Congress has just about two weeks to produce some kind of legislative response to the influx of unaccompanied minors at the U.S.-Mexico border. Lawmakers are mulling over President Obama's $3.7 billion plan to address the humanitarian crisis, but a handful of Republicans this week upped the ante with different pieces of legislation they want to prioritize. Chances that Democrats will sign onto the Republican bills seem low.
The partisan divide over the border crisis is not that unexpected, given the failed efforts at passing comprehensive immigration reform. Still, immigration advocates say this situation is different and deserves quick action.
"I think doing nothing before August is not an option," Kevin Appleby, director of migration policy for the U.S. Conference of Catholic Bishops, told CBS News. "Both sides cannot afford to play politics with this issue, as Americans expect Congress to work together to address it. In the end, I think the side which blocks the funding bill for changes to the law will be viewed as obstructionist."
Republicans have offered up various conditions for passing Mr. Obama's spending bill following months of attacks against the president's immigration and border policies, suggesting he can't be trusted on the issue. Those arguments were tinged with election-year motivations, and the current debate may be stalled by midterm concerns as well.
"The administration's in a tough spot -- they have a crisis on their hands that's getting a lot of publicity, and they need money to deal with that crisis," Kamal Essaheb, an attorney for the National Immigration Law Center, told CBS News. However, "Congress controls the purse, and we're seeing Congress basically using that power right now to try to put the administration in as bad as a position as possible."
Essaheb and Appleby both said Congress needs to put politics aside and think of the children at the center of the crisis. "Here we have a humanitarian situation -- children fleeing violence from a couple countries," Essaheb said.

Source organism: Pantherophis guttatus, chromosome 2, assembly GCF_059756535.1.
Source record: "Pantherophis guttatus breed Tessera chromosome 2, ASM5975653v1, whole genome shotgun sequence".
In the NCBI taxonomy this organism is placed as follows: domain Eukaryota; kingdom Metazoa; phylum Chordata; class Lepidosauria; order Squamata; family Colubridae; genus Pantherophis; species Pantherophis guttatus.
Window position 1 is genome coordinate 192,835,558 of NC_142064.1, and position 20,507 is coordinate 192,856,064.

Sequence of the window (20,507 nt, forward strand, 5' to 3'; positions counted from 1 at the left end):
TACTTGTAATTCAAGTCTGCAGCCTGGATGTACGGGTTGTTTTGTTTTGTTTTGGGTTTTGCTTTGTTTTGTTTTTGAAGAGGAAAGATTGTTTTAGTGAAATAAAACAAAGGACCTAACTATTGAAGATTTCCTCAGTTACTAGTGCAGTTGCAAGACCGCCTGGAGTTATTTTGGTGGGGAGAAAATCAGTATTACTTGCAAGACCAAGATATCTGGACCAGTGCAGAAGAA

Here's a look at some of the bills released recently:
Rep. Matt Salmon, R-Ariz.: The Expedited Family Reunification Act
Salmon's short piece of legislation would amend the William Wilberforce Trafficking Victims Protection Reauthorization Act of 2008 -- a law that's been at the center of the current crisis. That law, which passed with strong bipartisan support, makes it easier to deport children from Mexico or Canada than from non-contiguous countries.
Salmon's legislation would change the law so that all unaccompanied children, from any country, could be returned to their home country in an expedited manner, without immigration court proceedings. The congressman said in a statement that he wants to ensure the U.S. can "quickly reunite these children with their families."
Democrats in the Congressional Hispanic Caucus are adamantly opposed to changing the 2008 law, arguing that the children arriving from Central America deserve their day in court. "Republicans will have the Hispanic Congressional Caucus to contend with" should they try to reverse the law, Rep. Luis Gutierrez, D-Ill., said last week. He added that the CHC would not sit silently by while "children are being demonized... when their legal rights are being questioned."
Sen. John Cornyn, R-Texas, and Rep. Henry Cuellar, D-Texas: The Helping Unaccompanied Minors and Alleviating National Emergency (Humane) Act
The bipartisan duo from Texas -- both critical of Mr. Obama's response to the border crisis -- teamed up to produce their own bill to amend the Wilberforce law.